The NFL Players Association is suing the NFL Coaches Association for more than $650,000 less than one year after the coaches group supported the players during last summer's lockout, Yahoo! Sports reported Tuesday evening.
At the root of the litigation is a power struggle between DeMaurice Smith, executive director of the NFLPA, and David Cornwell, who was hired as the NFLCA's executive director in February.
Cornwell, who has represented the NFL and the union as well as several prominent NFL players, was a candidate to become executive director of the NFLPA in 2009, when the job went to Smith.
Cornwell says Smith has challenged his authority to lead the NFLCA in a letter that suggests the NFLPA should control the coaches' group as well.
In the past, the groups have worked together, with the NFLPA offering the NFLCA office space, money and legal services.
In May 2011, the NFLCA filed a court brief in support of ending the lockout of players by NFL owners.
The NFLPA declined to comment for the Yahoo! story, but union spokesperson George Atallah later issued the following response via Twitter:
"The NFLCA made it explicitly clear to the NFLPA that they were not interested in having an affiliation with us as in the past," Atallah said. "Part of that strong, historic affiliation included financial support that resulted in an accumulated debt to the NFLPA."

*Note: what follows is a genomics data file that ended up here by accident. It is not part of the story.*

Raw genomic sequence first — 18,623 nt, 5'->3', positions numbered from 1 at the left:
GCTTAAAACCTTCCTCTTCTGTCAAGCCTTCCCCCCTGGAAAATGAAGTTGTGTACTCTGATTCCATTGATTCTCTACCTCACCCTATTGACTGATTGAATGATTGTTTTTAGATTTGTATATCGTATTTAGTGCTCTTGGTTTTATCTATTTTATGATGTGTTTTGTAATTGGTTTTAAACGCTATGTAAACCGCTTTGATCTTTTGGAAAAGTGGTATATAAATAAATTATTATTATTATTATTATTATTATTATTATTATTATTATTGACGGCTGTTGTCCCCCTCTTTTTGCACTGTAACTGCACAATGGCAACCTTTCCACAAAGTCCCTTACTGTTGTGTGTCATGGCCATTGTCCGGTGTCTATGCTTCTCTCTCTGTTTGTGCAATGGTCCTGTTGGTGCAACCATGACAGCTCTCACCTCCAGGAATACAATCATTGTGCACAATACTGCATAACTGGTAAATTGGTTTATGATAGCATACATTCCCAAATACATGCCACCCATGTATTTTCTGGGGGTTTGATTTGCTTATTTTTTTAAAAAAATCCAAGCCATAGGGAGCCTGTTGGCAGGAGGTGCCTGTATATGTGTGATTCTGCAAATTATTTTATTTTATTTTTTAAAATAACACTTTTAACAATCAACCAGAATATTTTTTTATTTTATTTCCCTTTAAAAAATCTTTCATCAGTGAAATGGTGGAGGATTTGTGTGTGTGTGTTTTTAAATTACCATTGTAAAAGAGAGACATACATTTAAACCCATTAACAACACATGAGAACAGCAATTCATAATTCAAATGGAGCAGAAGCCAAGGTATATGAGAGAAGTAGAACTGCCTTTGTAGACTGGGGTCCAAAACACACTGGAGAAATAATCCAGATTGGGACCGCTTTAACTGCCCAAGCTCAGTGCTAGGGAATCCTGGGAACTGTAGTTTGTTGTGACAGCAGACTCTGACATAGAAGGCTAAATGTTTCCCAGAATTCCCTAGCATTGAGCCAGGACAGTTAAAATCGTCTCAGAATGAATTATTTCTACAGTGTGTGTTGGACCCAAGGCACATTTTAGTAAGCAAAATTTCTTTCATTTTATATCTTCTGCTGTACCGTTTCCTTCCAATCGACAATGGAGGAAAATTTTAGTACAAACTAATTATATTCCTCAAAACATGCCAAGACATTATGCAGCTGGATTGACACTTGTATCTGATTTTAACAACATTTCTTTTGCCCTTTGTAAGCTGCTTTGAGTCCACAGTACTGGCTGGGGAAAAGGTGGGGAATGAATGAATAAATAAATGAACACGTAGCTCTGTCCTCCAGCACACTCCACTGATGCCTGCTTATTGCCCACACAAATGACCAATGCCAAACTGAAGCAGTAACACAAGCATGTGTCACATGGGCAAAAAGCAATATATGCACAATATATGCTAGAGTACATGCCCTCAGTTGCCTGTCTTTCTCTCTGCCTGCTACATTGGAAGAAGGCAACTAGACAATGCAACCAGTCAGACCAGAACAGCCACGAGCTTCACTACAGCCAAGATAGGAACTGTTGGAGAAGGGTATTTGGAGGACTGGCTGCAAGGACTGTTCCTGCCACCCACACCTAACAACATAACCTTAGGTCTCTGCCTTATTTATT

NFL Network insider Jason La Canfora later obtained a statement from Cornwell on Wednesday.
"I do not know which is more absurd, the claim that De is the executive director of the NFLCA or the fact that the NFLPA is blocking us from using coaches' dues money to advance the interests of coaches," Cornwell said.
"Instead of working with the NFL on retirement benefits, uniform insurance, and other important issues for NFL coaches, now we have to incur real debt to deal with De Smith and the NFLPA.
"De has not done anything for NFL coaches and there is no support for a continued association with the NFLPA. I think the lawsuit and the alleged debt is a smoke screen to prevent the NFLCA from breaking away from the NFLPA."
Part of the lawsuit involves a $350,000 debt that, according to two sources cited in the report, had been forgiven by former NFLPA executive director Gene Upshaw in 2008, a few months before he died.
"I have seen no evidence that the NFLPA sought to collect this alleged debt when they thought De controlled the Coaches Association," Cornwell said in a statement. "First with the NFLPA filing a amicus brief in the name of the NFLCA in the Eight Circuit during the NFLPA's labor challenge and now with this lawsuit, this is the second time that De has asked us to ignore that the players we coach are acting against our interests through their union."
Upshaw was previously the NFLCA's executive director during his tenure leading the players union.
"The NFLCA disputes that they owe us that money," Atallah tweeted. "Unfortunately, there's only one way to resolve such a dispute."
The Associated Press contributed to this story.